David Mitchell, the Mitchell Library and Australiana
In 1907 David Scott Mitchell (1836–1907), a wealthy and obsessive collector of books, made a gift to the people of Australia. On his death, he bequeathed his collection of Australian books, pictures, records and other items, numbering in the tens of thousands, to the Trustees of the Public Library of New South Wales. Under the terms of his last will and testament, the collection was to be housed in a separate building called 'The Mitchell Library'.
David Scott Mitchell, donor of the Mitchell Collection. Image courtesy of the State Library of NSW: gpo1_10694.
In March 1910, the Mitchell Library opened, just under three years after his death. The collection still stands as 'the greatest single cultural bequest ever made in Australia' (Elizabeth Ellis, Mitchell Librarian, June 2007). Mitchell's collection was, and continues to be, important to the people of Australia because it focused on Australian documents, books and art. Over the years it has helped Australians define themselves and understand the history of white settlement in Australia.
Mitchell's vision and foresight in collecting and preserving documents at a time when Australian history was unfashionable, and considered unimportant, was noted in 1907 on his death by the then Premier of New South Wales, Joseph Carruthers. He wrote that David Scott Mitchell's memory:
... is due an everlasting debt of gratitude for the noble work he has undertaken in gathering together all available literature associated with Australia ... and in making provision that the magnificent collection should, for all time, on his death, become the property of the people of his native state.
The start of a 'magnificent obsession'
David Mitchell was an enigmatic man. He is known first and foremost as a collector; details of his personal life are relatively scant.
He was born in Sydney in 1836 into a wealthy family who were seasoned book collectors by the time of his birth. His grandmother's, mother's and father's extensive and impressive collections of old and rare books attest to the fact that he was part of a family of avid readers and collectors. He graduated from Sydney University with a Bachelor of Arts in 1856 and was admitted to the Bar two years later, although never practised law. By the age of 30 (and probably much earlier) he was collecting—buying books at auctions and seeking out items of particular interest. Although he remained in Australia his whole life, in his tastes, education and pursuits, Mitchell was a man of the world.
Owen Stanley (1811-1850), George Street, Sydney from the Main Guard, 1847; bequeathed by David Scott Mitchell. Image courtesy of the State Library of NSW: PXC 281A f.1.
His collection began broadly, including early printed books, European poetry and fiction and medieval manuscripts. Yet on his death, his collection was considered important because of its massive number of items relating to Australia and the Pacific. By the late 1860s Mitchell had begun to collect Australian literature, although not exclusively and not with the passion that characterised his collecting in later years.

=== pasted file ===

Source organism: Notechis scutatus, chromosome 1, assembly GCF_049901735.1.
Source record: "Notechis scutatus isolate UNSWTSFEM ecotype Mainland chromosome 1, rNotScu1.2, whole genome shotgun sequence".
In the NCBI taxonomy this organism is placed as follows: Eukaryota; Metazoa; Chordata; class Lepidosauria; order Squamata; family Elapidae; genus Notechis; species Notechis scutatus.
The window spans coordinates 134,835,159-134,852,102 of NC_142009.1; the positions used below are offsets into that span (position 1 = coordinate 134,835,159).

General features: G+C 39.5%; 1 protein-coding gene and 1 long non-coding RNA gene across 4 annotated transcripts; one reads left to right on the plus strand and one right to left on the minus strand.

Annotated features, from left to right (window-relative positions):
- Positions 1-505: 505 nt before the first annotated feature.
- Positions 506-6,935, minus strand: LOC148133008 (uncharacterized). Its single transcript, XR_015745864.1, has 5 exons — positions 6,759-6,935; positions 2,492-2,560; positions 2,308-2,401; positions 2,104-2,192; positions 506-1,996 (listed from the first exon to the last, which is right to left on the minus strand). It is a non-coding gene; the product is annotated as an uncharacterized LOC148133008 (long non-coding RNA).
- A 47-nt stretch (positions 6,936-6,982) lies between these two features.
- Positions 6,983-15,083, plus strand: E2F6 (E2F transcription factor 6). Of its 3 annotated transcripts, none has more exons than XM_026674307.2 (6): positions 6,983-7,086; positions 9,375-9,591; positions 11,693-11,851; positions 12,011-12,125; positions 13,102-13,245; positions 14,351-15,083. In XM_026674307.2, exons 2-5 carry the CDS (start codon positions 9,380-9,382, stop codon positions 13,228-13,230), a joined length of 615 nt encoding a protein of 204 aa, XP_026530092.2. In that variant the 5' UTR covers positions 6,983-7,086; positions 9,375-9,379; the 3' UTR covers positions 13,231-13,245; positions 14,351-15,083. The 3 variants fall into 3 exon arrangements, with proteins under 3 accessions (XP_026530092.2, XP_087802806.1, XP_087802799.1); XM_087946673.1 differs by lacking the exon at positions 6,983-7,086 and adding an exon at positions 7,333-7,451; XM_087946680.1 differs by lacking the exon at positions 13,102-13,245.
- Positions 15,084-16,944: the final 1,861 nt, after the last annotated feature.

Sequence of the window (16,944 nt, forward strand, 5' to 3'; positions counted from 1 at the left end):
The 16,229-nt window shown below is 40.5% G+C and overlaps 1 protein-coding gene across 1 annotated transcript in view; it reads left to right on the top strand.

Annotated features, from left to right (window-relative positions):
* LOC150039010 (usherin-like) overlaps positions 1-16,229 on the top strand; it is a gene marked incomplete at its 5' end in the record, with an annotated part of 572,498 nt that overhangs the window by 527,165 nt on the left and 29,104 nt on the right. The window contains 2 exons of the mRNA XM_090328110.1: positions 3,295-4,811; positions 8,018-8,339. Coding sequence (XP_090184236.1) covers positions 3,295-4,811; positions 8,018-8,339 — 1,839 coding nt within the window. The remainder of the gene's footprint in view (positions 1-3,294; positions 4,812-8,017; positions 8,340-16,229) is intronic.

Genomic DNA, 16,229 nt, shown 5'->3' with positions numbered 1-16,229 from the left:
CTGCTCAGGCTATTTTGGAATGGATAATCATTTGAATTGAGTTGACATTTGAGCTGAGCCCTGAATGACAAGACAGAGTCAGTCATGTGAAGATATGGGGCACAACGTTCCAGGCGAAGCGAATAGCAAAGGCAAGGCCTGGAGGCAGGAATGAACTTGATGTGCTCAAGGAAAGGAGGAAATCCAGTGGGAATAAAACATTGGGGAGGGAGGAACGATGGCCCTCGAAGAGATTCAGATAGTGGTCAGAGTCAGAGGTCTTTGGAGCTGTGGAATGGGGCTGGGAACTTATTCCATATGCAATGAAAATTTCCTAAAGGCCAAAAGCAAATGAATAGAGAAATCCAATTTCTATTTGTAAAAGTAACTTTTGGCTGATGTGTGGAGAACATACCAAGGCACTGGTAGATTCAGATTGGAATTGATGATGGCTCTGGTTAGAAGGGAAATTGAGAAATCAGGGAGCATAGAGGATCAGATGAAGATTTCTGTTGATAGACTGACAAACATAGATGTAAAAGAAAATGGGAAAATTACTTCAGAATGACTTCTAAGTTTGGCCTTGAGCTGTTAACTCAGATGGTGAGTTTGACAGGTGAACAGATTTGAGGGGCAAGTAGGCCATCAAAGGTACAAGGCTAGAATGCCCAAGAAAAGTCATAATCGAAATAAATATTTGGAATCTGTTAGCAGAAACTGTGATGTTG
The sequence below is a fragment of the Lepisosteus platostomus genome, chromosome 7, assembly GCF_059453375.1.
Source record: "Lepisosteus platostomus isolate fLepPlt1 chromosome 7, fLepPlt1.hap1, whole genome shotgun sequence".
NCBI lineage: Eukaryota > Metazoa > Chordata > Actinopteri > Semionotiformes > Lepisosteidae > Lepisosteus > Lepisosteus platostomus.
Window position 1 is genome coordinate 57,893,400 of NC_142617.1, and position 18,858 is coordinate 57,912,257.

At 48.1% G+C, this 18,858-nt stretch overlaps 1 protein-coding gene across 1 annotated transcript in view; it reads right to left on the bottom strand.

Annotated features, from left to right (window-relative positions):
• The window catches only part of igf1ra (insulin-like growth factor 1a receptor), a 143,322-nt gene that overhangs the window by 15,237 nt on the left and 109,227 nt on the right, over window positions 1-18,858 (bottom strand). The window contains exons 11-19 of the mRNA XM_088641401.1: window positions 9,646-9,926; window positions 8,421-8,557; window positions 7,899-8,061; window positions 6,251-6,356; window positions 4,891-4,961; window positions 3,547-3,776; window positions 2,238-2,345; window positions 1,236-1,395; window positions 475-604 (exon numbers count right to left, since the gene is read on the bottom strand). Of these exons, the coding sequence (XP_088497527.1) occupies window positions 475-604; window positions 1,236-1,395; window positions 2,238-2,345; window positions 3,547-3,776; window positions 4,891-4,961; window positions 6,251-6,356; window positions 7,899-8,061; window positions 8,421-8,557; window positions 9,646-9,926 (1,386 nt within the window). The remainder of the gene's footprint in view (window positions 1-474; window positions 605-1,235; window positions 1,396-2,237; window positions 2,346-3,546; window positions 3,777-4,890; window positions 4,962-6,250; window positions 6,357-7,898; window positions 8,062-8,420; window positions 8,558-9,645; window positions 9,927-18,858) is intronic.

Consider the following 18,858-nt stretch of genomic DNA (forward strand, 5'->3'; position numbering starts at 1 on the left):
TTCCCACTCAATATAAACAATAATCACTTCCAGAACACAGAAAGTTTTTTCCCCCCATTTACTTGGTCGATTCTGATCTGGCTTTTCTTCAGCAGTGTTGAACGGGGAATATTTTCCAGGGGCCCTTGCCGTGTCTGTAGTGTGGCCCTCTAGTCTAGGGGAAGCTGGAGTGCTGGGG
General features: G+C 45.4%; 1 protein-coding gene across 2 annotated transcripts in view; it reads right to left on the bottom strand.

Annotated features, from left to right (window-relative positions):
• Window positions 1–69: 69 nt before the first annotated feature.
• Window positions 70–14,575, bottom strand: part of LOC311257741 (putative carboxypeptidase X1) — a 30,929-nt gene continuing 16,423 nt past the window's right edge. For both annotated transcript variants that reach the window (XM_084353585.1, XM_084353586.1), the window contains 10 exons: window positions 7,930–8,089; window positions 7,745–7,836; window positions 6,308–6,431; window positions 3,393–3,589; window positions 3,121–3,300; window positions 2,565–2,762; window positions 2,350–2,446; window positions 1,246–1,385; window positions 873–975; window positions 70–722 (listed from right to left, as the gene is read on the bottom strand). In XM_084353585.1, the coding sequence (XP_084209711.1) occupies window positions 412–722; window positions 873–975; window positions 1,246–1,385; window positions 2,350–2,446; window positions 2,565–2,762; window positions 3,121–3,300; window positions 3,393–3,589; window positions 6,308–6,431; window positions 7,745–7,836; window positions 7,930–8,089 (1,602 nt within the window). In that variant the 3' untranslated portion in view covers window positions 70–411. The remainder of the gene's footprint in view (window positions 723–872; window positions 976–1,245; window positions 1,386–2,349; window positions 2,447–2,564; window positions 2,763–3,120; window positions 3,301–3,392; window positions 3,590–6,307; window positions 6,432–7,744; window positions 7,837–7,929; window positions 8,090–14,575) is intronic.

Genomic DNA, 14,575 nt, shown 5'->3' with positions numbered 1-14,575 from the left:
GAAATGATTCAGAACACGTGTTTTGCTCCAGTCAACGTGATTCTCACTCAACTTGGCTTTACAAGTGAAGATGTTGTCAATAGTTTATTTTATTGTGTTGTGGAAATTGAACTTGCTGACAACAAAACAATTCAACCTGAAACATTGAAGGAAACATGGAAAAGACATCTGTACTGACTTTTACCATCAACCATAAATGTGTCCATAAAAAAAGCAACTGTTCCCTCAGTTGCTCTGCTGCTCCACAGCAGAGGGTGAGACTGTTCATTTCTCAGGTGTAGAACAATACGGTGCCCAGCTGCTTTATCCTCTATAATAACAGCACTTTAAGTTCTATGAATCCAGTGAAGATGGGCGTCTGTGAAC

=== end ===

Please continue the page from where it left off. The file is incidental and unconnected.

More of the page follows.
On 19 July 1868, he wrote to his cousin, Rose Scott, about some of the reasons behind this growing interest:
I generally get all the Australian literature I come across not so much for intrinsic merit ... as that I think some day anything like a complete collection of Australian books will be curious.
'I must have the damned thing'
Henry King (1855-1923), Coulston & Co., Toose Optician, Royal Hotel, Dymocks Book Arcade, George Street, Sydney (detail), ca. 1885-1895, photograph. Image courtesy of the State Library of NSW: SPF/187.
Over the years, Mitchell's interest in Australiana grew. He was a professional collector, with the financial means to purchase widely and secure expensive items, although he had a reputation as a haggler. Mitchell personally visited bookshops and pawnshops in Sydney on a regular basis – such as Dymocks Book Arcade – searching through discount bins for used books, pamphlets and any other rare or unusual item he could find.
But perhaps more importantly, Mitchell had a network of friends, dealers and fellow collectors who worked for him, buying books on his behalf or alerting him when items, out of their own reach, came up for sale at auction.
Booksellers came to know that if they found an item Mitchell would be interested in, he would pay well for it. His friend, the bookseller and publisher of Australian literature George Robertson, was a key player in the development of Mitchell's Australian collection and the acquisition of items for it. In 1897 he wrote to his colleague James Tyrrell, 'Do not purchase any Australian books except for Mr Mitchell's order ... Mr Mitchell will always give us a profit on such – you know how keen he is ...'
Joseph Banks - Endeavour journal, 25 August 1768 - 12 July 1771, bequeathed by David Scott Mitchell. Image courtesy of the State Library of NSW: a1193608.
Another important character who helped shape Mitchell's collection was Alfred Lee, a businessman and rival Australiana collector who encouraged Mitchell to further grow his interest in items relating to Australia. Joseph Banks' Endeavour journal, a key piece in Mitchell's collection and item of national significance, was originally purchased by Lee at auction in London.